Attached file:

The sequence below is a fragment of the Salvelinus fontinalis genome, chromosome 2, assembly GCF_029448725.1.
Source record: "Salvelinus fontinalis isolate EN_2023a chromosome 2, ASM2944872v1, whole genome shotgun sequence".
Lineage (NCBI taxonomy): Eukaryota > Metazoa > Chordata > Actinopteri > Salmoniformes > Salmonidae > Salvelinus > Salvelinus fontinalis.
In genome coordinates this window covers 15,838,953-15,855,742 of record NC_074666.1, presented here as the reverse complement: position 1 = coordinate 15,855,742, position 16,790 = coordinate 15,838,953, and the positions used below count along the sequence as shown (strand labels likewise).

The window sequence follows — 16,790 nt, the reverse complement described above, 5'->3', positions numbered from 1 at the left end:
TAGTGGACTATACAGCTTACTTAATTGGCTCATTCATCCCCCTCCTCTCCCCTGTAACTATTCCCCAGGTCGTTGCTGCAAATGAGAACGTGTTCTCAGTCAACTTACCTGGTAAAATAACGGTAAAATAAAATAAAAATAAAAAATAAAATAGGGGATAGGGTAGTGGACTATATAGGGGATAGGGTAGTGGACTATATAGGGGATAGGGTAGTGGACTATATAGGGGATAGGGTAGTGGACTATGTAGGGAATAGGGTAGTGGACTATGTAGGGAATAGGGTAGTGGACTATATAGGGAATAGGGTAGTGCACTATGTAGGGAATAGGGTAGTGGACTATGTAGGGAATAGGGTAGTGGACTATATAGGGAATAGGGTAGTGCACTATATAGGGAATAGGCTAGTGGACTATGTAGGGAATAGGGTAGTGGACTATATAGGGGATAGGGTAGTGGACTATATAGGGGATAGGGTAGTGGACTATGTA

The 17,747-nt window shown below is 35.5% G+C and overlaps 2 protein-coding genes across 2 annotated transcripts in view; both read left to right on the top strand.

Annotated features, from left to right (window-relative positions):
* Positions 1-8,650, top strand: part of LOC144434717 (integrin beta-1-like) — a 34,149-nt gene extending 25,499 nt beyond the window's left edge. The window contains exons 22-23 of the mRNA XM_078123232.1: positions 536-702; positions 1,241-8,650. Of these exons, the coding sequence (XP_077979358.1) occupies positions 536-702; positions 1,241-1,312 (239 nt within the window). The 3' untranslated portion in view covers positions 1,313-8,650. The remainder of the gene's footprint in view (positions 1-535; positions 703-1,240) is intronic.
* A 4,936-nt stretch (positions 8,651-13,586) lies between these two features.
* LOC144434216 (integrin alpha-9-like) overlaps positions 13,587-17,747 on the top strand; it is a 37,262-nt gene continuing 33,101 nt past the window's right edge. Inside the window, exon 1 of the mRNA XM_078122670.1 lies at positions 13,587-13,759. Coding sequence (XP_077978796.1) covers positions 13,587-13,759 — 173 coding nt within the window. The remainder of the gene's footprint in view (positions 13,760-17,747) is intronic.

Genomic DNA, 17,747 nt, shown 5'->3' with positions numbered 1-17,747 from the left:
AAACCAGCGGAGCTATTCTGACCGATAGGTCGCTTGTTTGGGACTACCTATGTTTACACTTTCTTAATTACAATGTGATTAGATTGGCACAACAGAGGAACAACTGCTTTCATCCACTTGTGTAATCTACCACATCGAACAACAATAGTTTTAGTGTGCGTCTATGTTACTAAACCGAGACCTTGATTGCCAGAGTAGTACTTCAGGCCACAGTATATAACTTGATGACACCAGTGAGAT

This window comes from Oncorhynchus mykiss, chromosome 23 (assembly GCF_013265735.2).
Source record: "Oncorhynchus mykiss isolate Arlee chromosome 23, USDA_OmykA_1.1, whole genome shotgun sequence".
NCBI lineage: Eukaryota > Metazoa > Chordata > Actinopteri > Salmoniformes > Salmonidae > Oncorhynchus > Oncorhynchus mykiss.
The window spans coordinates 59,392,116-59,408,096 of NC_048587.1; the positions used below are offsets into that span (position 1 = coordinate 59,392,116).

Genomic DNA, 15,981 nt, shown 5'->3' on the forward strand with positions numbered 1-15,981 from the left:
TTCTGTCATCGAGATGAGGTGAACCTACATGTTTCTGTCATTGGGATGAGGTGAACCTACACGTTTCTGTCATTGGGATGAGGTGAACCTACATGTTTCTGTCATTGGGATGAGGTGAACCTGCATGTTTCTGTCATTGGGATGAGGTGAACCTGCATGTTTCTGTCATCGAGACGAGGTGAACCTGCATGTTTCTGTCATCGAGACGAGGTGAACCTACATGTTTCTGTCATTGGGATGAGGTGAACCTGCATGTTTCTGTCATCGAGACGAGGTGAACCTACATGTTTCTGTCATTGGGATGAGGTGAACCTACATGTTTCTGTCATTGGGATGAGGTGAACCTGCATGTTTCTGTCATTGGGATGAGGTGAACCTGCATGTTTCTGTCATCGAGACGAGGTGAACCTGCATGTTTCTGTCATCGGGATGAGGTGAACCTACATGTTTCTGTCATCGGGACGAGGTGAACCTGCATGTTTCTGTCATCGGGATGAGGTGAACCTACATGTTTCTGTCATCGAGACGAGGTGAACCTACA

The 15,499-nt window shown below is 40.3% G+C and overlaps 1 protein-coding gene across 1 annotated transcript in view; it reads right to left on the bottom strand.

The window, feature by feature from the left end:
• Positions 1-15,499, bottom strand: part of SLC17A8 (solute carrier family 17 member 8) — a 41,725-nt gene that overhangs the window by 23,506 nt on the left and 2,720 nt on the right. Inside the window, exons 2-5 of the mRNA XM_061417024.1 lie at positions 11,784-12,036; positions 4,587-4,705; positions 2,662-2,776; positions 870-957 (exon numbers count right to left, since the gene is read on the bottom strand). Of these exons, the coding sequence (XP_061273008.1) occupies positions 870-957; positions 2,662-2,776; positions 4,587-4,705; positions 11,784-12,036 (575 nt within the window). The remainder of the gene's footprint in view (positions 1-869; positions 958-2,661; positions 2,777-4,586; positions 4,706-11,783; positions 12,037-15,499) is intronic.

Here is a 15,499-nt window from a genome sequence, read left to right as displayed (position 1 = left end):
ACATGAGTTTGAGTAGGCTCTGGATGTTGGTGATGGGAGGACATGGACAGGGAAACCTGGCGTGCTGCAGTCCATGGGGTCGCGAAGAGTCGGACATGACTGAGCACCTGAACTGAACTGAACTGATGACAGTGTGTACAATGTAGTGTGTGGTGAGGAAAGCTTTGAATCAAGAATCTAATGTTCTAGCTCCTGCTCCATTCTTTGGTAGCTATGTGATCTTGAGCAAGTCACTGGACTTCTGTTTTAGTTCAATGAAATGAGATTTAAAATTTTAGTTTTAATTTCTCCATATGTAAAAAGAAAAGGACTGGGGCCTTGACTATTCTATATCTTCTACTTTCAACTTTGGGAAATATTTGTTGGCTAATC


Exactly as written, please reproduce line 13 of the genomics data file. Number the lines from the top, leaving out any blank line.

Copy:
AAACCAGCGGAGCTATTCTGACCGATAGGTCGCTTGTTTGGGACTACCTATGTTTACACTTTCTTAATTACAATGTGATTAGATTGGCACAACAGAGGAACAACTGCTTTCATCCACTTGTGTAATCTACCACATCGAACAACAATAGTTTTAGTGTGCGTCTATGTTACTAAACCGAGACCTTGATTGCCAGAGTAGTACTTCAGGCCACAGTATATAACTTGATGACACCAGTGAGAT